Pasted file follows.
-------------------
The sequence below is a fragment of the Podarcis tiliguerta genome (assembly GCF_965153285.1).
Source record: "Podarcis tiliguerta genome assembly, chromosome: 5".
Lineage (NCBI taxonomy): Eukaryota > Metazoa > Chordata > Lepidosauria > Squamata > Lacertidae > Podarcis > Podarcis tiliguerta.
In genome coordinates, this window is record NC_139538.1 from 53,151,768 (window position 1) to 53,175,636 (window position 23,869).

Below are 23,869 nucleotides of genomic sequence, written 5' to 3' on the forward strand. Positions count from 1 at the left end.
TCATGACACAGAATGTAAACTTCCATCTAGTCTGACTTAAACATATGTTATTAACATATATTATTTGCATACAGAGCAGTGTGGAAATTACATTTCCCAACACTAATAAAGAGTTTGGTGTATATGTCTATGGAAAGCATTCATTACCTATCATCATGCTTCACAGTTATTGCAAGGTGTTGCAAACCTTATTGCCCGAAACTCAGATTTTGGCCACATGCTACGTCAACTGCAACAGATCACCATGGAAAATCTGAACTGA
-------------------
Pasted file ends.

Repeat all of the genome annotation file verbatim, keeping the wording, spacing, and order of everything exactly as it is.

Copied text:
The sequence below is a fragment of the Podarcis tiliguerta genome (assembly GCF_965153285.1).
Source record: "Podarcis tiliguerta genome assembly, chromosome: 5".
Lineage (NCBI taxonomy): Eukaryota > Metazoa > Chordata > Lepidosauria > Squamata > Lacertidae > Podarcis > Podarcis tiliguerta.
In genome coordinates, this window is record NC_139538.1 from 53,151,768 (window position 1) to 53,175,636 (window position 23,869).

Below are 23,869 nucleotides of genomic sequence, written 5' to 3' on the forward strand. Positions count from 1 at the left end.
TCATGACACAGAATGTAAACTTCCATCTAGTCTGACTTAAACATATGTTATTAACATATATTATTTGCATACAGAGCAGTGTGGAAATTACATTTCCCAACACTAATAAAGAGTTTGGTGTATATGTCTATGGAAAGCATTCATTACCTATCATCATGCTTCACAGTTATTGCAAGGTGTTGCAAACCTTATTGCCCGAAACTCAGATTTTGGCCACATGCTACGTCAACTGCAACAGATCACCATGGAAAATCTGAACTGA